Bill Leighty recalls his interest in stargazing began in his childhood, when he spent his summer days contemplating the meaning of the universe and his place in it.
"You're just out in the summer and lying in the grass, looking up at the sky and wondering what it's all about," he said. "I think humans have a sense of connectedness to the Earth, and want to understand their place in it."
His wife, Nancy Waterman, shared in his enthusiasm. When their children were living at home, the couple took them along on stargazing expeditions. The family pondered the same questions Leighty had as a child, but also talked about Waterman's interests as well.
"I really like just observing the moon and being aware of (its) phases," Waterman said. "And then you can't help but speculate about what it would be like to travel to the moon."
Scot Tiernan's interest in stargazing began when he was a child, "probably because I grew up in a place where I could see stars," he said. But part of it also stems from his military career.
"I used to spend time on aircraft carriers in the Navy, and all you see is stars," he said.
Moments of astral enjoyment can be few and far between in Juneau. While stargazing requires little in the way of fancy equipment, it does require clear skies, a rarity in Southeast Alaska. Visible stars are more common in winter than summer, because there's less daylight to interfere. But many local stargazers offered the same one-word piece of advice to those wanting to enjoy the nighttime scenery: "Leave."
"If I wanted to see the stars, I wouldn't be in Juneau," said Michael Orelove, a volunteer at the Marie Drake Planetarium.
Leighty has even scouted out some of the better places outside of Juneau to go gazing.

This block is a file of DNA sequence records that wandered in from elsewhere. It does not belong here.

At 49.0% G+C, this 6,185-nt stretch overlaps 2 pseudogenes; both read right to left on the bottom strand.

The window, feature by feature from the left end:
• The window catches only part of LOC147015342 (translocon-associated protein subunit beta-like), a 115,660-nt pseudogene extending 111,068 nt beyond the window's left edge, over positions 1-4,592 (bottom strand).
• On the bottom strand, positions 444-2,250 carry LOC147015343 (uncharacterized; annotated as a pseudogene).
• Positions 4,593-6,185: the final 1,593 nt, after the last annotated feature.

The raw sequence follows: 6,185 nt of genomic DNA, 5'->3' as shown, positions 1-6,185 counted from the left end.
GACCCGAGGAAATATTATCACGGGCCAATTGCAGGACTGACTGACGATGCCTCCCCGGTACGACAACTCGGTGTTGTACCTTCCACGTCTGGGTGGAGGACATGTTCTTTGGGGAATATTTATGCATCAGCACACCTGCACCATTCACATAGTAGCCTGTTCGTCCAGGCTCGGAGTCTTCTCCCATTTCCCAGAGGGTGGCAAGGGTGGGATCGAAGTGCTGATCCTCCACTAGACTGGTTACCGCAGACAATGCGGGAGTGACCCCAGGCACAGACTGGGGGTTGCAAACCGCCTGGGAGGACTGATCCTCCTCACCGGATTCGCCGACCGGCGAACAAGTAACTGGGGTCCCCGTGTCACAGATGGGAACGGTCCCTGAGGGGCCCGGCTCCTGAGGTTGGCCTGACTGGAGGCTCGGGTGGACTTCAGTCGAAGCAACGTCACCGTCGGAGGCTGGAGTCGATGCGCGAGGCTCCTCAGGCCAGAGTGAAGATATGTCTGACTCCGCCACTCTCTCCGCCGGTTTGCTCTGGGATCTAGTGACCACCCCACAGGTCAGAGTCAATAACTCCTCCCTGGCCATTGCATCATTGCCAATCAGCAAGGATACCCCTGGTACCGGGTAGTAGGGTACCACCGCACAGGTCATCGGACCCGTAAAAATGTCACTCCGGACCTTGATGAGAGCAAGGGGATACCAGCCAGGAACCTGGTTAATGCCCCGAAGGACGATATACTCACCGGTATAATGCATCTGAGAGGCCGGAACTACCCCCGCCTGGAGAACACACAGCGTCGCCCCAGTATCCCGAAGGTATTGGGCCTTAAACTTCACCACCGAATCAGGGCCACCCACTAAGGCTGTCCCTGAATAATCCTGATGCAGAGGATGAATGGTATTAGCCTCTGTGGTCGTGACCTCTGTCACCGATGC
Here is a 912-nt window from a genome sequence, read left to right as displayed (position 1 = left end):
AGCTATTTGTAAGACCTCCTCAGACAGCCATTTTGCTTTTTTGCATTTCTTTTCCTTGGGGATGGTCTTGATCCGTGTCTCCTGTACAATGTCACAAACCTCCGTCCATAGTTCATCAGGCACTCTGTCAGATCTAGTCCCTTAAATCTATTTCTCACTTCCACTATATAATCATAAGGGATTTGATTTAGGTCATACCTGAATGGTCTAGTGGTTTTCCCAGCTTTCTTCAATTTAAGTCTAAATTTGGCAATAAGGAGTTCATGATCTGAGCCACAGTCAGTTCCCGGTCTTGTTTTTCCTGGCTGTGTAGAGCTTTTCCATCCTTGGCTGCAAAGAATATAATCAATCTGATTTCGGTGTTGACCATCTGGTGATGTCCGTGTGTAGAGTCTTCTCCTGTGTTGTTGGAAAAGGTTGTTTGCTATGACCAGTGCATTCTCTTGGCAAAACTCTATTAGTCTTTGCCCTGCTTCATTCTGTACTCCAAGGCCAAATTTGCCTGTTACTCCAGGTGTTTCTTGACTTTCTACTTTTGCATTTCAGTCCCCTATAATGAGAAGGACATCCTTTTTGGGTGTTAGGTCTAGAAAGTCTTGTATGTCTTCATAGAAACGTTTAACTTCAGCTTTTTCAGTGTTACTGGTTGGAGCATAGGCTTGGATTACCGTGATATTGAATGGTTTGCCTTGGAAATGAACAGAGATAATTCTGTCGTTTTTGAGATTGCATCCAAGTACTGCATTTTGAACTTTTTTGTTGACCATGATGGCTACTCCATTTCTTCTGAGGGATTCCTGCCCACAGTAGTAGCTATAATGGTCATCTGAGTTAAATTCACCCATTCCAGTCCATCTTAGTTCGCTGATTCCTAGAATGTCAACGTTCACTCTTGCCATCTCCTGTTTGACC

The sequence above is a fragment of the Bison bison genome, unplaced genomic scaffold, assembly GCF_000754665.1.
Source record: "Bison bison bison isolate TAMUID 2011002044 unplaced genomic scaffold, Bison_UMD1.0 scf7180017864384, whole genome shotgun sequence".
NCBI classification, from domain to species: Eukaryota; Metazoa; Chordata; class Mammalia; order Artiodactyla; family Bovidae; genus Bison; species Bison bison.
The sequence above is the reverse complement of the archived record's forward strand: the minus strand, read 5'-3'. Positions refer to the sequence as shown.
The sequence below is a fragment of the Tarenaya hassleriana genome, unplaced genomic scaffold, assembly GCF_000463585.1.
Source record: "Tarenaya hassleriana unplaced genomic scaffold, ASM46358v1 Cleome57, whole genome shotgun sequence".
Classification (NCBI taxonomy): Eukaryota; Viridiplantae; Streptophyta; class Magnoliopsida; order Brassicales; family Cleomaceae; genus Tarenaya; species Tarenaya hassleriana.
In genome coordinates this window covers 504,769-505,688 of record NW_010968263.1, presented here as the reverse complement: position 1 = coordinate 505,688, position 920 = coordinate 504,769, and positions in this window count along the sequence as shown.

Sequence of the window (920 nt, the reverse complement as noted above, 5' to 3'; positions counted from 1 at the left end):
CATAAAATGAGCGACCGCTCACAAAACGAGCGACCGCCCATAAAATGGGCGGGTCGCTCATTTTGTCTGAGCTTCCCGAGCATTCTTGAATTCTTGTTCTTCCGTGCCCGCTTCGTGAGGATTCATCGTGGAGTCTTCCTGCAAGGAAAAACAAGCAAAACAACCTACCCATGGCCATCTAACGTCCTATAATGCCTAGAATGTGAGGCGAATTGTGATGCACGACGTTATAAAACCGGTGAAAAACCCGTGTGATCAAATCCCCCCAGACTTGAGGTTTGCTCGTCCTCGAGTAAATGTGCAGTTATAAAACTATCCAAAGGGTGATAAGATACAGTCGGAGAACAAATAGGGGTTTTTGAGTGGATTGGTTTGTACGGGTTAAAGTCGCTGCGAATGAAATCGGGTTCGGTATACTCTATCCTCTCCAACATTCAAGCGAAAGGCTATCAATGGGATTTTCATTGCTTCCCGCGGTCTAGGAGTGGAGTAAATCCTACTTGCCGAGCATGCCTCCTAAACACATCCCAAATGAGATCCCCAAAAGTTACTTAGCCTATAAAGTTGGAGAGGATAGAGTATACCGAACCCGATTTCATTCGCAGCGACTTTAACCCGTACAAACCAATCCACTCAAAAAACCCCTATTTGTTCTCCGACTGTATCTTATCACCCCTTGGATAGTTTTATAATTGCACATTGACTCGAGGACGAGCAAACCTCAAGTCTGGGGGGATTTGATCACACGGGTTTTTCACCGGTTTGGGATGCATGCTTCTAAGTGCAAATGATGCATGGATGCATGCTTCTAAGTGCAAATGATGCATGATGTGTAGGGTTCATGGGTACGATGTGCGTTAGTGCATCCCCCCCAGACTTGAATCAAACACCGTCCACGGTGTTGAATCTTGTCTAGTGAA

"The closest place to Juneau to get a clear sky is Whitehorse," he said with a laugh. "I (stargaze) when I'm in California."
But on those occasions when Juneau's generally cloudy conditions give way to clear skies, the winter sky offers a variety of viewing opportunities for those who know where to look.
Because of the Earth's current position in the galaxy, Mars, Jupiter and Venus are very prominent in the evening sky, said Don Greenberg, an astronomy professor at the University of Alaska Southeast. Mars is the brightest star and is in the west-southwest corner of the sky. Visible between twilight and 10 p.m., it is distinguished by a somewhat reddish color. Jupiter is the second brightest object in the sky after the moon, and is what people looking at the sky usually see this time of year.
"When people are going out right now and say, 'What's that really bright thing?' it's usually Jupiter they're talking about," Greenberg said.
The constellations Taurus and Orion are also visible in the winter skies. Orion, between Saturn and Jupiter, is the brightest constellation in Juneau's winter sky. It is identifiable by three stars in a row, which make up the belt of Orion. The Orion constellation contains some of the brightest stars in the winter sky, including Betelgeuse, a "red super giant," and Rijel, a very white, almost bluish looking star, Greenberg said. The Big and Little Dippers, as well as the northern lights, are also extremely visible in Juneau's winter skies.